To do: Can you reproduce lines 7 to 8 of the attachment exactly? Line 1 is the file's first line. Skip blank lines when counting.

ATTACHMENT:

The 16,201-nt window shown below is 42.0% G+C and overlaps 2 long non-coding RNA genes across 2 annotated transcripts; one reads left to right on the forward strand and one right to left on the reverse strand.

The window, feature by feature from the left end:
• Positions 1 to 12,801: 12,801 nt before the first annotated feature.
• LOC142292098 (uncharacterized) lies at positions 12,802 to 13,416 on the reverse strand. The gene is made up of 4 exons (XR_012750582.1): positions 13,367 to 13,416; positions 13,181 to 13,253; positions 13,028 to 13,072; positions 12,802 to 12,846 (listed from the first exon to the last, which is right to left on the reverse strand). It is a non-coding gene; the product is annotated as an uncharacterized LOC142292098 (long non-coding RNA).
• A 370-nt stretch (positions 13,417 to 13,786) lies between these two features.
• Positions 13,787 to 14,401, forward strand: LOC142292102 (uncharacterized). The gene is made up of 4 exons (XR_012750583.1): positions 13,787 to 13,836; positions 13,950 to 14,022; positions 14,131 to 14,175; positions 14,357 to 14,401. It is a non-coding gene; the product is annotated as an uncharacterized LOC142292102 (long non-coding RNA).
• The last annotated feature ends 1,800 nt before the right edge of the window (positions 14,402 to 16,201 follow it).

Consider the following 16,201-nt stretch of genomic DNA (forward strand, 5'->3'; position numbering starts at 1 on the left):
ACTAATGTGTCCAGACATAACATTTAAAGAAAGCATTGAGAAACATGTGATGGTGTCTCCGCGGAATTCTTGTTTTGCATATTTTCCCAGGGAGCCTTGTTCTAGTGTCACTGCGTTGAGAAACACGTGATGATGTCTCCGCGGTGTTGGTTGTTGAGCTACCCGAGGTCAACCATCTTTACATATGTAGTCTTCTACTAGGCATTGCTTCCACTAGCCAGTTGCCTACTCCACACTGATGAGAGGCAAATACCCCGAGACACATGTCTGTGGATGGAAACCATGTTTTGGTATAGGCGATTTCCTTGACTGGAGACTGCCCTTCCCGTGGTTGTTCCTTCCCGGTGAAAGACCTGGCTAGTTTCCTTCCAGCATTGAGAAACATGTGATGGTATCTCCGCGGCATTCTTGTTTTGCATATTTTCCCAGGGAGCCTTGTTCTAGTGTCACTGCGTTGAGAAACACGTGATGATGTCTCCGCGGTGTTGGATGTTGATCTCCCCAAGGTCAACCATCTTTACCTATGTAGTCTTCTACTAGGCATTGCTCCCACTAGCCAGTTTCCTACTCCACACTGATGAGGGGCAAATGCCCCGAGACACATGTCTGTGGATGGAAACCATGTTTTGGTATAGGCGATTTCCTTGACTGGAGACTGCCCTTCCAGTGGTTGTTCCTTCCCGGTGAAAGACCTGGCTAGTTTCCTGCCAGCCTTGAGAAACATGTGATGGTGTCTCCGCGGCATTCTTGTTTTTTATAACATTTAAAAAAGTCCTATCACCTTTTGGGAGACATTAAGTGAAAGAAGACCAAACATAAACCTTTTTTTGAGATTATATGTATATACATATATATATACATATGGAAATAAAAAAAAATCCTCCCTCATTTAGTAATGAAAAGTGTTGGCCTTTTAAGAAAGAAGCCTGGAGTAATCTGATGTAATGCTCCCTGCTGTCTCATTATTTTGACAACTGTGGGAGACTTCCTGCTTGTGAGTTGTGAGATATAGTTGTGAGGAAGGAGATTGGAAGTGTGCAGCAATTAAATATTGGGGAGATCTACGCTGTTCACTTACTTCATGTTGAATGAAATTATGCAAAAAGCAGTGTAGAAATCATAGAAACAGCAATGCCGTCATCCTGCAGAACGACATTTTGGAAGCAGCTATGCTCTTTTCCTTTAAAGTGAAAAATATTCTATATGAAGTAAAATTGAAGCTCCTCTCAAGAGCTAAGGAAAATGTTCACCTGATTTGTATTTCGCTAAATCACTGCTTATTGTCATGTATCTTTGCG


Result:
• The last annotated feature ends 1,800 nt before the right edge of the window (positions 14,402 to 16,201 follow it).

Consider the following 16,201-nt stretch of genomic DNA (forward strand, 5'->3'; position numbering starts at 1 on the left):